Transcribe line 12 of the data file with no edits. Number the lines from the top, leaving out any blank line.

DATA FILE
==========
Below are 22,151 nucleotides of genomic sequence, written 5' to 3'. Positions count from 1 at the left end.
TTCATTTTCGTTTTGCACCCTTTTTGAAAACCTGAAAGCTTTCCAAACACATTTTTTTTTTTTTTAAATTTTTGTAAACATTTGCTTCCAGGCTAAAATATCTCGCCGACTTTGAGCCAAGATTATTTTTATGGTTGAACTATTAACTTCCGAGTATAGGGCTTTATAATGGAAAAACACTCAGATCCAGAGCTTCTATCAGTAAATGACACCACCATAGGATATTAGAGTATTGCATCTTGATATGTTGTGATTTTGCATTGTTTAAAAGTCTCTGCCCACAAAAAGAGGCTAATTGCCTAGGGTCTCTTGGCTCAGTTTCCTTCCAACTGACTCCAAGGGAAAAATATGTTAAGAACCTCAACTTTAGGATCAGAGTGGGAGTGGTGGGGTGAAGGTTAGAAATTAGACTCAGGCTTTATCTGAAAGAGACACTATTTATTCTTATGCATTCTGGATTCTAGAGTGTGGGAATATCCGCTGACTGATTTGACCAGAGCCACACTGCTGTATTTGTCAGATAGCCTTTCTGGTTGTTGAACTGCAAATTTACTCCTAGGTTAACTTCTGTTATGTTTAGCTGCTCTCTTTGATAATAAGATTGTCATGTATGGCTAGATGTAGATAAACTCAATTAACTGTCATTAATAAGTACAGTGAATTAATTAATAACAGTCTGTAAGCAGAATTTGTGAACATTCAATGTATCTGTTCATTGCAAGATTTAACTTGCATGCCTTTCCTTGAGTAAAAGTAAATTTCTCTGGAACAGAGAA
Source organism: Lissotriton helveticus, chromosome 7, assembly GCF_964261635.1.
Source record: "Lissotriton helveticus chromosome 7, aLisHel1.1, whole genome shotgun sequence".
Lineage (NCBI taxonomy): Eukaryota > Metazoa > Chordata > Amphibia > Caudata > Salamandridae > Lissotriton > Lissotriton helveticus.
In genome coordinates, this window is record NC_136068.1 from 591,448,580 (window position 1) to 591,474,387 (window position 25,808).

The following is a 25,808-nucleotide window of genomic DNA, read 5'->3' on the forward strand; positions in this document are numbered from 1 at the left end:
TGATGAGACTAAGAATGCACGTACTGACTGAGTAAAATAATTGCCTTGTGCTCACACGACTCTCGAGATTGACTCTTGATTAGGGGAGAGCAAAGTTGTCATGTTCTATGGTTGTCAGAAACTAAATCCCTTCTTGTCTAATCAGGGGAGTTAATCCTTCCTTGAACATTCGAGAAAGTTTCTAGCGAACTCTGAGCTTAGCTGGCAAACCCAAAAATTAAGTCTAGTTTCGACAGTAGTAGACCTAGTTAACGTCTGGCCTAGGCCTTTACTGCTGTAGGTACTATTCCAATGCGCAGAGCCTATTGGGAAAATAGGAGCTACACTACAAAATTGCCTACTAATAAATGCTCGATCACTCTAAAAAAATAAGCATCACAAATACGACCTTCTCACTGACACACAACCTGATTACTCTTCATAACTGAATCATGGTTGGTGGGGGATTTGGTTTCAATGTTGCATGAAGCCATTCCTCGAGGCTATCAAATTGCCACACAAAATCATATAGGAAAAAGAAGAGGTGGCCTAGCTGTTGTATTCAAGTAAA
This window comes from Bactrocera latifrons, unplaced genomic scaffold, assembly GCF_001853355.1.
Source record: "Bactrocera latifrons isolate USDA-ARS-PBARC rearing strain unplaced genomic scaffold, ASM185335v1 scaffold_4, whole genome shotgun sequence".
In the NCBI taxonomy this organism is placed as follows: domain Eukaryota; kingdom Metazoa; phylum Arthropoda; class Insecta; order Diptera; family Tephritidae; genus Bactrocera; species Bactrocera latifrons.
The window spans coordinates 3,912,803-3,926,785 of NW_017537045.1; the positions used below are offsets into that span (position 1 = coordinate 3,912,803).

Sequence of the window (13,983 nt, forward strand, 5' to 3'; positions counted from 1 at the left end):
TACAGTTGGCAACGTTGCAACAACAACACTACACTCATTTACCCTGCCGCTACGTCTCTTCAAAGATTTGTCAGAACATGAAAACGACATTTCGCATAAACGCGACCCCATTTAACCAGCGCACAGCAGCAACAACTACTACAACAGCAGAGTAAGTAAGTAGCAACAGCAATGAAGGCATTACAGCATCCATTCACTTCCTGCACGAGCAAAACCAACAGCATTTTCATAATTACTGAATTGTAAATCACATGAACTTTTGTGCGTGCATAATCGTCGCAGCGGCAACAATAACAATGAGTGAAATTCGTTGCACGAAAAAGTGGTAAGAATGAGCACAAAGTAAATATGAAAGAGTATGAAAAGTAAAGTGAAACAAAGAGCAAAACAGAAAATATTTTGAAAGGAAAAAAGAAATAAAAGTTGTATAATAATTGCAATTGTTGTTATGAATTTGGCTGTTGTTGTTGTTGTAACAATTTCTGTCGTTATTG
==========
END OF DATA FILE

The window spans coordinates 3,912,803-3,926,785 of NW_017537045.1; the positions used below are offsets into that span (position 1 = coordinate 3,912,803).